He walked into the house and could hear his parents' voices coming from the living room, and from their tone and the few words he could make out, it sounded like they were talking about something serious. Hanging up his coat, he headed to the kitchen for a quick snack first. "No reason I should bug them with this right this minute", he reasoned to himself, "Especially since it sounds like they're already busy with something important."
"Chappie...is that you?" his mom called out. "Yeah Mom, it's me - and please don't call me that, " he answered somewhat irritated. His mom had started calling him that when he was little and even though he was almost 14 now, everyone in the family had adopted the nickname for him, and in spite of his protests that it was dumb and he didn't like it, they still used it all the time. He parked himself on a kitchen stool and sat there sulking, occasionally taking a bite of his sandwich or a sip of his juice, still trying to think of ways to avoid giving his parents the note and salvaging at least part of the weekend.
"I'm telling you Judy, the world is going to heck in a hand basket", Charlie's father stated, gesturing with his fork for emphasis, causing a few bits of mashed potatoes to go flying across the table. "First those budget cuts, and now this change in our benefits package", his father added with an irritated grunt, "It makes me wonder why I even bother to go to work every day." Charlie's mother nodded in sympathetic agreement to his father, with a quick glance in his direction, "Chappie, don't slouch like that." Charlie straightened up and absently twirled his fork around on his plate.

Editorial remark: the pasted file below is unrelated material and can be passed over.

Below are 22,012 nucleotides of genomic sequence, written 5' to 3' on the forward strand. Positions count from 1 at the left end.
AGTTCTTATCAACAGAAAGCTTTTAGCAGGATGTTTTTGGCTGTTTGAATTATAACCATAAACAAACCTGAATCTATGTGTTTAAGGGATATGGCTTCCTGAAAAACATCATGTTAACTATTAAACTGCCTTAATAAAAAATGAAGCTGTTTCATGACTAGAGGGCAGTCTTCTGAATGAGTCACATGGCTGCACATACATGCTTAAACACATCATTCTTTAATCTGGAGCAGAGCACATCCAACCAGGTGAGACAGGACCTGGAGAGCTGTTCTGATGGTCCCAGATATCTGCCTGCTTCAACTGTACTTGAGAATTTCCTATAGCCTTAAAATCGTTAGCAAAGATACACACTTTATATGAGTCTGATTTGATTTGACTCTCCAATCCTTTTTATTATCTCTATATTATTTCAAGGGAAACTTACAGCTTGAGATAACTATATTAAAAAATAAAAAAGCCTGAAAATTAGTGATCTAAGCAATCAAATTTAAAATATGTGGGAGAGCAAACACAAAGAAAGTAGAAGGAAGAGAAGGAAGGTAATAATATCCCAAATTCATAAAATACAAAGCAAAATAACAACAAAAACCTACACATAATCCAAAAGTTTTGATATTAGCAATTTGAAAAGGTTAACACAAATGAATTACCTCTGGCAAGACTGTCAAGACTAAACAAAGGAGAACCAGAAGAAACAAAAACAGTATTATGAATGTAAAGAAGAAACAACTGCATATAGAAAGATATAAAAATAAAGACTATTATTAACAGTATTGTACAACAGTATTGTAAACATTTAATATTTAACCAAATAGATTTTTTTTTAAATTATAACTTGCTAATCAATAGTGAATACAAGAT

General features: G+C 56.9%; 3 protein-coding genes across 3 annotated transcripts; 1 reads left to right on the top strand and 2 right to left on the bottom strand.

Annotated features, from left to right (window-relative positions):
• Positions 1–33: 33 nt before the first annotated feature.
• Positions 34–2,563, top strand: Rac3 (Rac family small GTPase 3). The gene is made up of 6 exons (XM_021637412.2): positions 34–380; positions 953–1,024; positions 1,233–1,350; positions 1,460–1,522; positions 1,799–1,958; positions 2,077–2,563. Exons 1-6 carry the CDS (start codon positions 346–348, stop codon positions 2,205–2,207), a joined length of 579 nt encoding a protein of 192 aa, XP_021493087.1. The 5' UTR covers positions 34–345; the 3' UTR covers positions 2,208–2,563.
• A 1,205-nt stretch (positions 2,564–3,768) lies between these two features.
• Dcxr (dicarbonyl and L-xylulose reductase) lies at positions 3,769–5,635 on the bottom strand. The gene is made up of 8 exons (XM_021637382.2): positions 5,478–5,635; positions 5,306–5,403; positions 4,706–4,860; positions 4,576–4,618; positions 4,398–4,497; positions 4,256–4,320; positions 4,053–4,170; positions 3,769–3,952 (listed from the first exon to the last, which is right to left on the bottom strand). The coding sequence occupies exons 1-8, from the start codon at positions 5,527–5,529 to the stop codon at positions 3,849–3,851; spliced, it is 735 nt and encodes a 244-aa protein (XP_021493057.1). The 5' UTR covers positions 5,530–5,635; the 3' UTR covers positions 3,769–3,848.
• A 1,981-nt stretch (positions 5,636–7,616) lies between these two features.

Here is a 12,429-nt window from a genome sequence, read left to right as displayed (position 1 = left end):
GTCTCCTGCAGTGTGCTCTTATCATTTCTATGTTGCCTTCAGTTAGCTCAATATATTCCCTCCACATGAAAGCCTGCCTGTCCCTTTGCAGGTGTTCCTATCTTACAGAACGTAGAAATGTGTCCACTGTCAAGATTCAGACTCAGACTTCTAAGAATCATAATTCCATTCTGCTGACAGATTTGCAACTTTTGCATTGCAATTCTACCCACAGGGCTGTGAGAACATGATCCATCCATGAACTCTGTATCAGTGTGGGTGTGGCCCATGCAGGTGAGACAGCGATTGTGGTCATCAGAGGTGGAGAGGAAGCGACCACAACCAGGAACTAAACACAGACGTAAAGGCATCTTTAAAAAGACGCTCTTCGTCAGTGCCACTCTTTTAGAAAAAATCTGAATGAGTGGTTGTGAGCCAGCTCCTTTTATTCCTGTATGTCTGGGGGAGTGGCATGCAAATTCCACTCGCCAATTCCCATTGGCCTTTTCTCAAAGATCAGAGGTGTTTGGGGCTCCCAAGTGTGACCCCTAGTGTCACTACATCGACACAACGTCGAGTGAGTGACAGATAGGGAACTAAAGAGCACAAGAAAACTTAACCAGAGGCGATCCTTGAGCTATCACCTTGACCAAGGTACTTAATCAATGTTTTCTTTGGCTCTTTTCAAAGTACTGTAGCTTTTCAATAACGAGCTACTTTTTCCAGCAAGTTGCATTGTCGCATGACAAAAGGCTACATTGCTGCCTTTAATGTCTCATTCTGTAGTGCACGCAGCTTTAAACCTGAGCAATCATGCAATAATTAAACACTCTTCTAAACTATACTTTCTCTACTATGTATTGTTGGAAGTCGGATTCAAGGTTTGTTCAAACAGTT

At least the worst was over, and if he could just get through supper he could escape to his room and not have to deal with any more nagging or lectures. He had been able to avoid his parents for almost an hour after he got home, mostly because they had already been occupied with some news his dad had gotten at work about benefits or something like that. They had spent most of the afternoon in deep discussion about that, and it hadn't been until his mother had made her way to the kitchen to start supper that they had focused their attention on him. And even before he had given them the note from his teacher, his mother had produced the ripped jeans he had tried to hide, and as he'd guessed, he'd had to sit quietly while his father discussed the value of money and how it "didn't grow on trees".
When they'd finished with him on the subject of the jeans he had produced the note and it had started all over again. Both of his parents had really been angry, and weren't in the best of moods to begin with, so the punishment he'd received seemed really harsh and unfair to him. They had taken away his skateboard and banned him from going to the new skate park until he had, "improved his grades AND his attitude." To top it off, his parents had decided to double his chores for the next week and suspend his allowance for two weeks until he paid off the new jeans he had ripped.
By the time they had sat down at the dinner table, Charlie was convinced that this had been the worse day in his whole life, and all he wanted to do was go to his room and have everyone and the world just LEAVE HIM ALONE!